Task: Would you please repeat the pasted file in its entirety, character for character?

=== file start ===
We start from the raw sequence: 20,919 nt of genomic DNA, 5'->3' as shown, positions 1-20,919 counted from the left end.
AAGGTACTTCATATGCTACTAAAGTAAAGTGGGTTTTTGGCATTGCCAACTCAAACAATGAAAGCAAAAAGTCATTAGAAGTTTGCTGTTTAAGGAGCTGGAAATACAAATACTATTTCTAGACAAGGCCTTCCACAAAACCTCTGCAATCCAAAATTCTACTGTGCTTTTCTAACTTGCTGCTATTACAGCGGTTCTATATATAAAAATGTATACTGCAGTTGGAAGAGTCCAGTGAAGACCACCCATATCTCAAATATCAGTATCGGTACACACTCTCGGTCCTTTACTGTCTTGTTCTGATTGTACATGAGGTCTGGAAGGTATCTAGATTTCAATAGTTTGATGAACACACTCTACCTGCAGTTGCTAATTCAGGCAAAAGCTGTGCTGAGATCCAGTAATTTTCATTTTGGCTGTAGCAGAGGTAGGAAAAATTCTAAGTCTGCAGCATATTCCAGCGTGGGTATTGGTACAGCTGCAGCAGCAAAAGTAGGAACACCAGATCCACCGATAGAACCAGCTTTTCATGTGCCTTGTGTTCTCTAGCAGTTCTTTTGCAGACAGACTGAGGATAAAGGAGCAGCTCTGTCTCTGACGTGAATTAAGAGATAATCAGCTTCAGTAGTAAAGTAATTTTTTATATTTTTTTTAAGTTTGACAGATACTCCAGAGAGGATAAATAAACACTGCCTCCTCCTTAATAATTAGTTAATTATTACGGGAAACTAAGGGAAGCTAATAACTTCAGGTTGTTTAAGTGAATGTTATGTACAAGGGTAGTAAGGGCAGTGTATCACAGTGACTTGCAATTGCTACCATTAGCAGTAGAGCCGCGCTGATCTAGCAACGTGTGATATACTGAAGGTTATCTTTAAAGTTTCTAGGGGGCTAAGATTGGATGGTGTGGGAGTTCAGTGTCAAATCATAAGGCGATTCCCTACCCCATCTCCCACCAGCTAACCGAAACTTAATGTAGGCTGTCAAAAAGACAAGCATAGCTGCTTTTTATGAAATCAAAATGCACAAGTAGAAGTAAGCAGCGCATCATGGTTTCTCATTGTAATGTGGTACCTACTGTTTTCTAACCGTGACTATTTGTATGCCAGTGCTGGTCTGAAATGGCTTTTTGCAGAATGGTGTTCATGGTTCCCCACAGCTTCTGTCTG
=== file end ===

We start from the raw sequence: 20,919 nt of genomic DNA, 5'->3' as shown, positions 1-20,919 counted from the left end.
AAGGTACTTCATATGCTACTAAAGTAAAGTGGGTTTTTGGCATTGCCAACTCAAACAATGAAAGCAAAAAGTCATTAGAAGTTTGCTGTTTAAGGAGCTGGAAATACAAATACTATTTCTAGACAAGGCCTTCCACAAAACCTCTGCAATCCAAAATTCTACTGTGCTTTTCTAACTTGCTGCTATTACAGCGGTTCTATATATAAAAATGTATACTGCAGTTGGAAGAGTCCAGTGAAGACCACCCATATCTCAAATATCAGTATCGGTACACACTCTCGGTCCTTTACTGTCTTGTTCTGATTGTACATGAGGTCTGGAAGGTATCTAGATTTCAATAGTTTGATGAACACACTCTACCTGCAGTTGCTAATTCAGGCAAAAGCTGTGCTGAGATCCAGTAATTTTCATTTTGGCTGTAGCAGAGGTAGGAAAAATTCTAAGTCTGCAGCATATTCCAGCGTGGGTATTGGTACAGCTGCAGCAGCAAAAGTAGGAACACCAGATCCACCGATAGAACCAGCTTTTCATGTGCCTTGTGTTCTCTAGCAGTTCTTTTGCAGACAGACTGAGGATAAAGGAGCAGCTCTGTCTCTGACGTGAATTAAGAGATAATCAGCTTCAGTAGTAAAGTAATTTTTTATATTTTTTTTAAGTTTGACAGATACTCCAGAGAGGATAAATAAACACTGCCTCCTCCTTAATAATTAGTTAATTATTACGGGAAACTAAGGGAAGCTAATAACTTCAGGTTGTTTAAGTGAATGTTATGTACAAGGGTAGTAAGGGCAGTGTATCACAGTGACTTGCAATTGCTACCATTAGCAGTAGAGCCGCGCTGATCTAGCAACGTGTGATATACTGAAGGTTATCTTTAAAGTTTCTAGGGGGCTAAGATTGGATGGTGTGGGAGTTCAGTGTCAAATCATAAGGCGATTCCCTACCCCATCTCCCACCAGCTAACCGAAACTTAATGTAGGCTGTCAAAAAGACAAGCATAGCTGCTTTTTATGAAATCAAAATGCACAAGTAGAAGTAAGCAGCGCATCATGGTTTCTCATTGTAATGTGGTACCTACTGTTTTCTAACCGTGACTATTTGTATGCCAGTGCTGGTCTGAAATGGCTTTTTGCAGAATGGTGTTCATGGTTCCCCACAGCTTCTGTCTG